The fatty acid metabolic pathway generates both fatty acids and their derivatives. The fatty acids and their derivatives from the synthesis and breakdown pathways can ultimately be converted to desirable value-added chemicals through metabolic engineering.

Metabolic Engineering

Metabolic engineering is undoubtedly an essential tool in biocatalytic systems because it can develop new cell factories or improve existing cell factories to produce non-native compounds. The primary objective of metabolic engineering is to improve the cellular properties by intentional modification of organisms through redirecting metabolic fluxes. Traditionally, metabolic engineering is performed by introducing completely new pathways for production of novel proteins, drugs, chemicals, or modifying native pathways to achieve desired metabolic goals such as high productivity of metabolites and high robustness of host strains. Here, metabolic engineering relies on directed genetic perturbations, usually in terms of modifying the promoter activity of a given gene, performing over-expression or deletion of endogenous genes/enzymes/pathways, and utilizing heterologous expression of genes/enzymes/pathways (Ostergaard et al., 2000).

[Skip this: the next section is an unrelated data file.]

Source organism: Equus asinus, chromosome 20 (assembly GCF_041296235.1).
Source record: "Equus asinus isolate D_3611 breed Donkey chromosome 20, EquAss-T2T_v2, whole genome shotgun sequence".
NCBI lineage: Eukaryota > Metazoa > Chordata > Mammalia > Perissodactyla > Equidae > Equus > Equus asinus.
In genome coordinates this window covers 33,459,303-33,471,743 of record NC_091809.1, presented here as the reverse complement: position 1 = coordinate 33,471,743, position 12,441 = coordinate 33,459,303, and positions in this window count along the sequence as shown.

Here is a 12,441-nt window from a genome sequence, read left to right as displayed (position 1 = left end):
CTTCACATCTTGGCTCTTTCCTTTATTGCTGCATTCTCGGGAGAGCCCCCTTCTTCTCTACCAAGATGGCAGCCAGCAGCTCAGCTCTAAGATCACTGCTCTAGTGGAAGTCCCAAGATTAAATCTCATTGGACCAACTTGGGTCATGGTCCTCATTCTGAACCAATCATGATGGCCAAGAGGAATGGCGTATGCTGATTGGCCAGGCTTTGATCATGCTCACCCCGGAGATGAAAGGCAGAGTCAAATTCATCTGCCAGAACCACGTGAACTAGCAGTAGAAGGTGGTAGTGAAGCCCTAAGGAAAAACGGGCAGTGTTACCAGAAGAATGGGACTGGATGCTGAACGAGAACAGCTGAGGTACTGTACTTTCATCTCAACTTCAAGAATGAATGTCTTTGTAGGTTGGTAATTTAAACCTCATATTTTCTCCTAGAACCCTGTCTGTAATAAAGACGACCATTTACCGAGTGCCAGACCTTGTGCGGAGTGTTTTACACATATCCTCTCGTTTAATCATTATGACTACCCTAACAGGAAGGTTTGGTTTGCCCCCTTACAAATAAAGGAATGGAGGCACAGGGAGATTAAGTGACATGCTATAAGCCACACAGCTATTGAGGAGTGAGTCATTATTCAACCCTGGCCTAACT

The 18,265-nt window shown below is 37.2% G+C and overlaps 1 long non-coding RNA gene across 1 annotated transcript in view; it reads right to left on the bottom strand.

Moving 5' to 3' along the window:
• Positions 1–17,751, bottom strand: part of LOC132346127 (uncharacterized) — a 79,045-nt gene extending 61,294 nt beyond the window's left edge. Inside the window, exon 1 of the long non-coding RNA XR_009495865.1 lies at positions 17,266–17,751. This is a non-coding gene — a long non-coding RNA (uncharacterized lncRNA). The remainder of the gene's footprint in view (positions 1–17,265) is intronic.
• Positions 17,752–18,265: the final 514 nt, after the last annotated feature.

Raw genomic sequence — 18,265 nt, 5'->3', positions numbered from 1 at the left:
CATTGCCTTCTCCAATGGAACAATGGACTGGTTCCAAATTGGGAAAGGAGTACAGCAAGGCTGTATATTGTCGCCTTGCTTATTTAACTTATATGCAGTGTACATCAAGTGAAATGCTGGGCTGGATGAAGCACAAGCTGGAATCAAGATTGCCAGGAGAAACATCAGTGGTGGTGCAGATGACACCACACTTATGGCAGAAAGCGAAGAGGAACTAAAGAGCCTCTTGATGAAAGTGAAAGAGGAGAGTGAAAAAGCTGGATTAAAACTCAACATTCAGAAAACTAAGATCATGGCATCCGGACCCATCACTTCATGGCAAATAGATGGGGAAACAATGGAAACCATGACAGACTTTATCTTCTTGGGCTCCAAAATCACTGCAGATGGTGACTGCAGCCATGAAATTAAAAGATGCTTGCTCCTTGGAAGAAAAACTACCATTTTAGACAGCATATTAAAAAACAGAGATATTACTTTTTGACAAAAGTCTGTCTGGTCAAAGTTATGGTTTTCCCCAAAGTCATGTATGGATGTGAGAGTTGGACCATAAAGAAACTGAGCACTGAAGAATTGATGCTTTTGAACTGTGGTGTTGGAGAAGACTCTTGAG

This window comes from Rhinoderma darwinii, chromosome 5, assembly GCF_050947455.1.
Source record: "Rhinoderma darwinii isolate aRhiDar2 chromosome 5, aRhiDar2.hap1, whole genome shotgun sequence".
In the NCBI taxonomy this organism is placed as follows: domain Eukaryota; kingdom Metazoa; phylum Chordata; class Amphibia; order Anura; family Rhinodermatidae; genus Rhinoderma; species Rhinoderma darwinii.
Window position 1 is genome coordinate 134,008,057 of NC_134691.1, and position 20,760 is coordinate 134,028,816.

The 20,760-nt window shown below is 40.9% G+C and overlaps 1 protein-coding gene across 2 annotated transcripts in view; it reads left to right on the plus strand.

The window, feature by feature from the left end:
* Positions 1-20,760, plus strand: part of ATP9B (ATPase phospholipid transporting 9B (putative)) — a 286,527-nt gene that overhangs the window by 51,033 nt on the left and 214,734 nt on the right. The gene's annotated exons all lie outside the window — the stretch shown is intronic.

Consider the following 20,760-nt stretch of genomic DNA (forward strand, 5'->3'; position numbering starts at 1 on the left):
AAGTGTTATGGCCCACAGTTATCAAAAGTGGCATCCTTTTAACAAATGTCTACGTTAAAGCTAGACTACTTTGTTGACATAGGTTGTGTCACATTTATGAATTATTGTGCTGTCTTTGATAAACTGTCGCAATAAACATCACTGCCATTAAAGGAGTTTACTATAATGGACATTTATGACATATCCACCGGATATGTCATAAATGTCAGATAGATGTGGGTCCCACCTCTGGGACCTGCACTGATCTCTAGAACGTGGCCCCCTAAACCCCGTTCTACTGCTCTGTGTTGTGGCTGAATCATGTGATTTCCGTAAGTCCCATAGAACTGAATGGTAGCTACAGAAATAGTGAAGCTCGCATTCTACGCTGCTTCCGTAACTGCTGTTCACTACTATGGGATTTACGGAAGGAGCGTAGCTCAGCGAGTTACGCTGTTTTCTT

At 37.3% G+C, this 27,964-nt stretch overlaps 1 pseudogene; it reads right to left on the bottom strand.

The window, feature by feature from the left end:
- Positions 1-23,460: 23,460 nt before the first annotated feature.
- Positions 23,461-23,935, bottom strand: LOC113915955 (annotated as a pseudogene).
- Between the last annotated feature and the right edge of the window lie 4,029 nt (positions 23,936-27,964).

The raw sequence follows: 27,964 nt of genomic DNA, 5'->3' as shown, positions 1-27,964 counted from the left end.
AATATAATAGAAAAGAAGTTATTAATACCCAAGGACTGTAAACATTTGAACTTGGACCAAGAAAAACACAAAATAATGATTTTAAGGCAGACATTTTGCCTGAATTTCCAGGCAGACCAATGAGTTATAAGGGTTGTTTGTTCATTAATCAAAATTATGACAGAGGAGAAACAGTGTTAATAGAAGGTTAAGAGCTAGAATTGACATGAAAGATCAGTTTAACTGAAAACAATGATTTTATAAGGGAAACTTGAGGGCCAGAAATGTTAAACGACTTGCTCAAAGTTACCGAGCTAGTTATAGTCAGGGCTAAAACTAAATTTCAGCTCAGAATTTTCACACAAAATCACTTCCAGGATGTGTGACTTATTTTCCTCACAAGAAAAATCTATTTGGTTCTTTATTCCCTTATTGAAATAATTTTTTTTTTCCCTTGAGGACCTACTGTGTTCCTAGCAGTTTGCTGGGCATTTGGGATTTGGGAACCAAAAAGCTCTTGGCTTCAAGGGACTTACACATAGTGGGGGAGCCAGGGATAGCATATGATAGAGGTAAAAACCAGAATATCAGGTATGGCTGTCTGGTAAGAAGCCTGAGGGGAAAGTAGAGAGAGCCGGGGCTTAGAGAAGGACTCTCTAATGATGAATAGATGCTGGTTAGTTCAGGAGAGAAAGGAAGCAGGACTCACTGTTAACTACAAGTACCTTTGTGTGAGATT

However, traditional metabolic engineering approaches frequently fail to lead to the desired phenotypes because of unclear or complex gene structures, functions, and regulations in cellular metabolic networks. Hence, more efforts are required to achieve an integrative and holistic view of the overall network of pathways in organisms rather than individual pathways, which can then guide rational design strategies.

It is challenging to reconstruct certain biochemical pathways in a dynamic metabolic network without having the entire information on intracellular gene regulatory, metabolic, and signaling networks. Thus, fundamental knowledge on cellular genetics, biochemistry, and physiology is critical. Recently, multiple analytical and modeling tools, such as genomics, transcriptomics, proteomics, metabolomics, fluxomics, high-throughput screening, and in silico studies, have been utilized to elucidate metabolic engineering workflows, which provide useful information to predict the altered behaviors of metabolic networks, guide strain design, and maximize the efficacy of metabolic engineering.

Microbial Hosts for the Production of Fatty Acid-Derived Chemicals